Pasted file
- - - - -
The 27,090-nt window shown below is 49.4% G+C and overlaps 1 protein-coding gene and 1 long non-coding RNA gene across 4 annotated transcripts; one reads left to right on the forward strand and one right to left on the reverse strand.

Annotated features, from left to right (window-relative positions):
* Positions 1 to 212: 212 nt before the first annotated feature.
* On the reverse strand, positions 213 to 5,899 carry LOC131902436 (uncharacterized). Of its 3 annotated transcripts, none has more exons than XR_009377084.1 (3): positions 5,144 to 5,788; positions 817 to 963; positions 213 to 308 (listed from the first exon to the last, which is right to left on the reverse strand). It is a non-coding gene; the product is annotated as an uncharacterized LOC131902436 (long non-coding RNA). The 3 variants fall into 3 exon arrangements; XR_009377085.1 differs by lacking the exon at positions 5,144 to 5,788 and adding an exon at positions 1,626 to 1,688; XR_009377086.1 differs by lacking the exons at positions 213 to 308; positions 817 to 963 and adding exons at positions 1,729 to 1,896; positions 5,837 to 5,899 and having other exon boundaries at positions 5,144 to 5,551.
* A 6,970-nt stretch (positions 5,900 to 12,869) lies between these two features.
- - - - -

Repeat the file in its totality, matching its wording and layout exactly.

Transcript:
The 27,090-nt window shown below is 49.4% G+C and overlaps 1 protein-coding gene and 1 long non-coding RNA gene across 4 annotated transcripts; one reads left to right on the forward strand and one right to left on the reverse strand.

Annotated features, from left to right (window-relative positions):
* Positions 1 to 212: 212 nt before the first annotated feature.
* On the reverse strand, positions 213 to 5,899 carry LOC131902436 (uncharacterized). Of its 3 annotated transcripts, none has more exons than XR_009377084.1 (3): positions 5,144 to 5,788; positions 817 to 963; positions 213 to 308 (listed from the first exon to the last, which is right to left on the reverse strand). It is a non-coding gene; the product is annotated as an uncharacterized LOC131902436 (long non-coding RNA). The 3 variants fall into 3 exon arrangements; XR_009377085.1 differs by lacking the exon at positions 5,144 to 5,788 and adding an exon at positions 1,626 to 1,688; XR_009377086.1 differs by lacking the exons at positions 213 to 308; positions 817 to 963 and adding exons at positions 1,729 to 1,896; positions 5,837 to 5,899 and having other exon boundaries at positions 5,144 to 5,551.
* A 6,970-nt stretch (positions 5,900 to 12,869) lies between these two features.